Nanostructures, e.g. nano-pillars, tips array, micro-cantilever arrays,
and micro-channel arrays, are very useful for biomedical use, such
as cell adhesion, molecule separation and purification, and
molecular detection. Particularly for arrays of nanometric sized
pillars, inhibit cell attachment, and this will lead to important
medical applications. The nano-pillars can be fabricated by several
methods till now, such as conventional photolithography pattering
and reactive ion etching transferring, and laser achromatic
interferometric lithography, and then replicated by means of microcontact
imprinting, embossing, etc. However, theses methods are
all need two or more steps for formation of the nanostructure.
Compared with them, focused ion beam direct milling (FIBM) is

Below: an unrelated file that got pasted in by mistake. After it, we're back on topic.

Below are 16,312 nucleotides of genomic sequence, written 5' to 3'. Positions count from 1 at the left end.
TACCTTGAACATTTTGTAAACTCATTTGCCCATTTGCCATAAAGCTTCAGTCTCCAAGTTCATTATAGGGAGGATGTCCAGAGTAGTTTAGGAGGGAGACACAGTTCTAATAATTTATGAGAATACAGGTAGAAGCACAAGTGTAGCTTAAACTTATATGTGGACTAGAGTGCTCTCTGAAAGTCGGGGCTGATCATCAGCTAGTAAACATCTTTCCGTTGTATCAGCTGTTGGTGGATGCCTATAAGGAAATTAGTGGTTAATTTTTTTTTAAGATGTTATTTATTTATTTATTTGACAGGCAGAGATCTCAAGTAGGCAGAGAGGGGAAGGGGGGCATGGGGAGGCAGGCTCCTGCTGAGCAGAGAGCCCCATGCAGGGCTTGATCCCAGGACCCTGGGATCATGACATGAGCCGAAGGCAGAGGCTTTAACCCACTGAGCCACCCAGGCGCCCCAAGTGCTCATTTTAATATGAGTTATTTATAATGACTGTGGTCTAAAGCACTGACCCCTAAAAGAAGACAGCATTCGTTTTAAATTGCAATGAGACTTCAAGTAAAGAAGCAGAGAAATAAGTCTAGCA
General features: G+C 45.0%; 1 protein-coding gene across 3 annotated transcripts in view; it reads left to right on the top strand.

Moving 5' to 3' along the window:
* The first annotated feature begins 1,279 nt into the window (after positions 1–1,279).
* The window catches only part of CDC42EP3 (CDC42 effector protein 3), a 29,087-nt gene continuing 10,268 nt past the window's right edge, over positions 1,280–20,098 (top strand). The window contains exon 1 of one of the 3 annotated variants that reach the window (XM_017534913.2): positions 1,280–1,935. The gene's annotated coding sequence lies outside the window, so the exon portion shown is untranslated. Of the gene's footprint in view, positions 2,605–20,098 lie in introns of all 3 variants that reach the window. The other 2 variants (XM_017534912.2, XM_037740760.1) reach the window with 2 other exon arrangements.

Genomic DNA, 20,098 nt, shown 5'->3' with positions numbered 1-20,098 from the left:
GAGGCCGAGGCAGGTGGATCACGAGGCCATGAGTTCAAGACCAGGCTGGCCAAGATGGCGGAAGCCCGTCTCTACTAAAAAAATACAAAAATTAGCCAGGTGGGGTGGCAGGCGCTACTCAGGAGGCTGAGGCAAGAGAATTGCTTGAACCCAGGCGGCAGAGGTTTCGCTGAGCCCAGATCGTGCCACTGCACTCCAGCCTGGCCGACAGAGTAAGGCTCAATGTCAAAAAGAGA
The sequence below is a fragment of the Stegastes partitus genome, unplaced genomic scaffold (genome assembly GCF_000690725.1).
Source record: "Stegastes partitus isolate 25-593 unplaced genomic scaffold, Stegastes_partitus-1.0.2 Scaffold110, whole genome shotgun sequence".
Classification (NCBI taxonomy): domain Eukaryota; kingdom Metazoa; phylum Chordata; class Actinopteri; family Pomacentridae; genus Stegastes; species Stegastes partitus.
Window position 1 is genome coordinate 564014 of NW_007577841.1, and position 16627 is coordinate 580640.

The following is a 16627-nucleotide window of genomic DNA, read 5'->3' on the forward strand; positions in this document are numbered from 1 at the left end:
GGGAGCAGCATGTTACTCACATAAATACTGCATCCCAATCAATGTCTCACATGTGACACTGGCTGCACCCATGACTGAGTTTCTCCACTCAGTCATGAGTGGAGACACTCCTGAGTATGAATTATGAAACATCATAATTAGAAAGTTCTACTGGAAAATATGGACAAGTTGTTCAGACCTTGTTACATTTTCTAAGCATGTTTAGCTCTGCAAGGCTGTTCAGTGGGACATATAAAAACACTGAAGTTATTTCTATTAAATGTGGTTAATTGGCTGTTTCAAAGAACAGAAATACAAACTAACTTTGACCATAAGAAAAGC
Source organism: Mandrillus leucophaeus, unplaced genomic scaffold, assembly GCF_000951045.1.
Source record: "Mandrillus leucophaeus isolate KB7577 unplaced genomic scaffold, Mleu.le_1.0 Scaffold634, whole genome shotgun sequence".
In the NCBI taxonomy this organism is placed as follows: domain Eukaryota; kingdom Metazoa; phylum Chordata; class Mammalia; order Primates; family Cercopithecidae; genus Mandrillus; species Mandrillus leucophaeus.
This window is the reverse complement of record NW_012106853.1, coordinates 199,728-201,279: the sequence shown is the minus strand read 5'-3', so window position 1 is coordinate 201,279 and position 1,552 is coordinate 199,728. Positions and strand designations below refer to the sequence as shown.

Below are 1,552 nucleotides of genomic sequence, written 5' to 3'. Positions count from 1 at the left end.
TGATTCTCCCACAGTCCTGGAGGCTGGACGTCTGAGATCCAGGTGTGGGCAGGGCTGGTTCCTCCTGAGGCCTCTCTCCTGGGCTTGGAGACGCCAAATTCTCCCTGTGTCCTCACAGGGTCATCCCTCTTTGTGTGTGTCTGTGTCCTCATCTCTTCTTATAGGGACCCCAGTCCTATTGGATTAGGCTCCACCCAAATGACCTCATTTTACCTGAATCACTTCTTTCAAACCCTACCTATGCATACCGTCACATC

only one step to transfer the designed pattern into substrate.
Moreover, the pillars are perpendicular with the substrate (the angle
of pillar axis to substrate surface is 90¡„). The angle is determined
by the crystal orientation of the substrate material during the process
of dry or wet etching, and cannot be changed randomly according
to practical requirements. If the angle can be changed randomly,
design freedom of the nanostructure will be enlarged. It will be
more helpful to cellular engineering. The FIBM is isotropic process,
and limitation free of the crystal orientation. Different angles of the
pillars can be obtained by use of the FIBM. Fabrication process of
the FIBM investigated in detail in this project.